Information and Extremism in Elections

40 Pages Posted: 5 Jun 2013 Last revised: 10 Oct 2013

See all articles by Raphael Boleslavsky

Raphael Boleslavsky

University of Miami - School of Business Administration - Department of Economics

Christopher Cotton

Queen's University, Department of Economics

Date Written: October 9, 2013

Abstract

We model an election in which parties nominate candidates with observable policy preferences prior to a campaign that produces information about candidate quality, a characteristic independent of policy. Informative campaigns lead to greater differentiation in expected candidate quality, which undermines policy competition. In equilibrium, as campaigns become more informative, candidates become more extreme. We identify conditions under which the costs associated with extremism dominate the benefits of campaign information. Informative political campaigns increase political extremism and can decrease voter welfare. Our results have implications for media coverage, the number of debates, and campaign finance reform.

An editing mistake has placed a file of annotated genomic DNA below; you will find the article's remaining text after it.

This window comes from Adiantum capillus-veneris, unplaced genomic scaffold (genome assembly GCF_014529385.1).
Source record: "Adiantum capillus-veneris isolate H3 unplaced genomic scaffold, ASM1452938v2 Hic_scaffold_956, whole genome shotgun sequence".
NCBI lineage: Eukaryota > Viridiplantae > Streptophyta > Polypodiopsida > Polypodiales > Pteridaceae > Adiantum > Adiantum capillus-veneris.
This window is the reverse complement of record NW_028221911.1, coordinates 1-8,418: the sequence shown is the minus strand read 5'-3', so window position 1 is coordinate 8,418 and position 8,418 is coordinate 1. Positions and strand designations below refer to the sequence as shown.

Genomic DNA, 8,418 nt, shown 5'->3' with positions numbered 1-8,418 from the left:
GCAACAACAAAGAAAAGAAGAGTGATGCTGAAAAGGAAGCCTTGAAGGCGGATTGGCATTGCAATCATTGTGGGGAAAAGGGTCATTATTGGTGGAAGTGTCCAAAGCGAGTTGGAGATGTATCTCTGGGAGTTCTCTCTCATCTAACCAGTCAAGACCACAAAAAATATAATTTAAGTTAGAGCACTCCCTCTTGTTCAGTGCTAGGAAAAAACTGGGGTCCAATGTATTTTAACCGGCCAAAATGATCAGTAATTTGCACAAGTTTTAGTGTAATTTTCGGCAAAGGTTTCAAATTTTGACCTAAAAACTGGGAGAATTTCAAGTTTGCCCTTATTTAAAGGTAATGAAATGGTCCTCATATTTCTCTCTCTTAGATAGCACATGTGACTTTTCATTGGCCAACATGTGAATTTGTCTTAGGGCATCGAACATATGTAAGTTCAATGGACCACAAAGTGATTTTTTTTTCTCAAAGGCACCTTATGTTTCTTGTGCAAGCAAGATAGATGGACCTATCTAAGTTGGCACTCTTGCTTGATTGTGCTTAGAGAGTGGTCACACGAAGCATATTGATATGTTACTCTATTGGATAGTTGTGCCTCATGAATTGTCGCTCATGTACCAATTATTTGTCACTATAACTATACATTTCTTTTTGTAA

Keywords: campaigns, elections, persuasion, policy divergence, probabilistic voting

JEL Classification: D72, D83

Suggested Citation

Boleslavsky, Raphael and Cotton, Christopher, Information and Extremism in Elections (October 9, 2013). Available at SSRN: https://ssrn.com/abstract=2274208 or http://dx.doi.org/10.2139/ssrn.2274208

Raphael Boleslavsky

University of Miami - School of Business Administration - Department of Economics ( email )

P.O. Box 248126
Coral Gables, FL 33124-6550
United States

Christopher Cotton (Contact Author)

Queen's University, Department of Economics ( email )

Dunning Hall 230
Kingston, Ontario K7L 3N6
Canada

HOME PAGE: http://www.christophercotton.ca

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